Canback Global Income Distribution Database
C-GIDD Latin America contains GDP,
personal and household income, population and other
statistics for 20 Latin American countries, 106 subdivisions,
114 major cities, and other
urban and rural areas. GDP and income data are available in
local currencies, purchasing power parity
(PPP) dollars and US dollars
in constant and current values.
Beyond Latin America, C-GIDD is the world's most detailed economic and demographic database for GDP and income distribution data. The dataset covers 212 countries, 694 subdivisions (states, provinces, etc.) and 1,028 major citiesCities with more than 500,000 inhabitants from 1999 till 2019. Data are normalized between and within countries and over time.
For details on how C-GIDD works and what it contains, click here. The article "Where in the World Is the Market" gives examples of how to use the database. The following is a technical summary:
National data are based on the UN's "National Accounts Main Aggregates Database" for historic numbers and the IMF's "World Economic Outlook Database" for future numbers. The International Comparison Program's 2005 revision is used for PPP data. We use these sources to anchor data at the country level and then normalize the detailed subdivision and city data so that they add up to the national anchor points.
Subdivision data are collected from each national statistics agency or Eurostat. Subdivision data are typically not available for every year. Also, some countries only measure GDP at the subdivision level while others only measure household income or spending. We use econometric techniques to estimate missing data so that C-GIDD is fully populated.
City data is collected from a variety of sources. We use the UN's definition of urban agglomerations to define cities. A city is defined by "the de facto population contained within the contours of a contiguous territory inhabited at urban density levels without regard to administrative boundaries. It usually incorporates the population in a city or town plus that in the sub-urban areas lying outside of but being adjacent to the city boundaries." This definition is the same as the Metropolitan Statistical Area (MSA) used in the United States and the Larger Urban Zone used in Europe. City GDP and household income is typically not available for cities, but can in 80% of cities be estimated from sub-subdivision data. For the remaining 20% of cities, we make the estimates based on econometric analysis of subdivision data.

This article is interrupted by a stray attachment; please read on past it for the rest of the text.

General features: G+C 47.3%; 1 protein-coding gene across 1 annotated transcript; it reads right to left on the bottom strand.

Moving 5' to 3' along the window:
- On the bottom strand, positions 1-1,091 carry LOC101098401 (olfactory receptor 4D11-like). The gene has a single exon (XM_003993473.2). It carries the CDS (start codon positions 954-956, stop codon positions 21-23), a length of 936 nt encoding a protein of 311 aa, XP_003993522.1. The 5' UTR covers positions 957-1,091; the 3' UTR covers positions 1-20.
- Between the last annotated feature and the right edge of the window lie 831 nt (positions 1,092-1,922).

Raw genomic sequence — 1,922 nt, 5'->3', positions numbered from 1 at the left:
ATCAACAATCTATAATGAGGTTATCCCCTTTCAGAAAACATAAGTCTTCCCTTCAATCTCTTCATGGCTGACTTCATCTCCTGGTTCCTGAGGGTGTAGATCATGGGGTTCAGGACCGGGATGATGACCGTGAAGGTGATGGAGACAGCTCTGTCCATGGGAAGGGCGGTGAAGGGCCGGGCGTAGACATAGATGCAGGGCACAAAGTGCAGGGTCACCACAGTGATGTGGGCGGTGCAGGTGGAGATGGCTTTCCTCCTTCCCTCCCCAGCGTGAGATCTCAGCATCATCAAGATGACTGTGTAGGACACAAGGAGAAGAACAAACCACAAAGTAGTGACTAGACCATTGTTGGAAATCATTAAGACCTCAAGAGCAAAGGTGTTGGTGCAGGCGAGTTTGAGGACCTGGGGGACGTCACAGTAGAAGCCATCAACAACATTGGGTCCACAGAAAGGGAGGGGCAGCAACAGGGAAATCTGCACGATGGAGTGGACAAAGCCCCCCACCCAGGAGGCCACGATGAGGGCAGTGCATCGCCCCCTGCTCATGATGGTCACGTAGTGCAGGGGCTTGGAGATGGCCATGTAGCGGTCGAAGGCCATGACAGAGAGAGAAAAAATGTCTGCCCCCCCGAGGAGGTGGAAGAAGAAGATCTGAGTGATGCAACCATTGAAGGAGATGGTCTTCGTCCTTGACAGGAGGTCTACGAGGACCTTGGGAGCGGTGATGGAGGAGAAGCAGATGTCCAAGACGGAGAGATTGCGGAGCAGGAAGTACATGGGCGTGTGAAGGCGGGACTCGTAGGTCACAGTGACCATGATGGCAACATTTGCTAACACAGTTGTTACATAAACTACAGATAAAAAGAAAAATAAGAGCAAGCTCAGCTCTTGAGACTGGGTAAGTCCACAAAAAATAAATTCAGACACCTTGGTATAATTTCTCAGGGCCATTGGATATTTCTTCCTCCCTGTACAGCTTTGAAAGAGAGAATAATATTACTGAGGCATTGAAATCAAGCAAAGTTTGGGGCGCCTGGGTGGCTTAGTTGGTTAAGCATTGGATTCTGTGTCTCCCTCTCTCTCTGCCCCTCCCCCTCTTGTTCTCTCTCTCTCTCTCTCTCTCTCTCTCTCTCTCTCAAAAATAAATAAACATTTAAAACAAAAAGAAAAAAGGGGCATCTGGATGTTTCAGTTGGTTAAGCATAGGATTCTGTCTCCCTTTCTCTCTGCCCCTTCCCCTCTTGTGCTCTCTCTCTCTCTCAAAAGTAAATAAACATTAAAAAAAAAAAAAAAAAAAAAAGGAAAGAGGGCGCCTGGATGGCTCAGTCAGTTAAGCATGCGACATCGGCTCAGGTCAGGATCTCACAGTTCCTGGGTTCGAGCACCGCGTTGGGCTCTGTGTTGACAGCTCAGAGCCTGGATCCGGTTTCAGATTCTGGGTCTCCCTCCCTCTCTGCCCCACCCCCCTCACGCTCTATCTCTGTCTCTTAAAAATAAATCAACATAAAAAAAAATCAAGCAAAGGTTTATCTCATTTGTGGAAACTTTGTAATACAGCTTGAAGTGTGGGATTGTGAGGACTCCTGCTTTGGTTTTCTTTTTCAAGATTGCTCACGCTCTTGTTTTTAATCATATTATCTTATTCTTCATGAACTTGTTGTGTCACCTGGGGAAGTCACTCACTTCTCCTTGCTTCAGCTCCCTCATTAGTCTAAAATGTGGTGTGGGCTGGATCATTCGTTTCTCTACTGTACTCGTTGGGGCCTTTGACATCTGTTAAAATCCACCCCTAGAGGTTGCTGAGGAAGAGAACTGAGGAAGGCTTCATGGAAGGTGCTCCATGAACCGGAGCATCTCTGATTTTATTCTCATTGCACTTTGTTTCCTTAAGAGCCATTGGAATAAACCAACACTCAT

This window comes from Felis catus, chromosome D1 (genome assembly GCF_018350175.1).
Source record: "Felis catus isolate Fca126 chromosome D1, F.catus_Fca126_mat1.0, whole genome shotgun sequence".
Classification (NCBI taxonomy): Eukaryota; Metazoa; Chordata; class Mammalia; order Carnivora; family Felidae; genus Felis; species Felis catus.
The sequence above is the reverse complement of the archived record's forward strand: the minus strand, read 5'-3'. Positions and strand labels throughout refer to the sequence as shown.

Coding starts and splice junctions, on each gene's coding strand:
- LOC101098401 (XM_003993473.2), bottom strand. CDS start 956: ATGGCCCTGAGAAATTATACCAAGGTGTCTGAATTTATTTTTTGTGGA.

Within each geographic unit, income data are available not only at the aggregate level, but also by income bracket. That is, you will be able to see how many individuals or households there are at a certain income level or within a socioeconomic class.
Until the late 1994s, it was practically impossible to quantify how many households there were at a certain income level in most countries. Today, it is possible at the national level, but typically not at subdivision or city levels. C-GIDD is the only data source in the world for such data.
The benefit of having access to these statistics is that you can learn how many people can afford a particular product or service. For example, cellphones are usually bought by households making more than PPP $5,000 annually. With C-GIDD, you can easily quantify how many such households there are in Rio de Janeiro, Manila or Dhaka, to name a few large cities. The alternative way of looking at consumer affluence--average income per household--says nothing about how large the market is, only that Rio is more affluent than Manila and Dhaka.
The income distributions have also been used to estimate socioeconomic levels in each geographic unit. Based on a Mexican definition of socioeconomic levels, the database contains the number of people and households belonging to the upper (AB), upper middle (C+), middle (C), lower middle (D+), lower (D), and marginalized (E) classes, respectively . This analysis is done on an adjusted household-size basis to take into account that large households reap economies of scale and children tend to consume less than adults.
The benefit of using this globally consistent definition of socioeconomic levels is that you can create one language system for discussing consumer markets between and within countries. Branded consumer goods and modern trade typically cater to the upper class and upper middle class markets and often reaches into to the middle class. Thus, we--and many other experts--recommend that companies discuss market opportunities in terms of socioeconomic classes when comparing countries, subdivisions or cities.
On the following screens, you will be able to:
- Select geographic units
- Select GDP and income-related data series and
- See a summary of specified data and the
- Pay by credit card or through your
company/institution can create an account with
Canback & Company that allows for central billing.
Click Corporate Account link at bottom to learn more
- Download the dataset (Excel XLSX)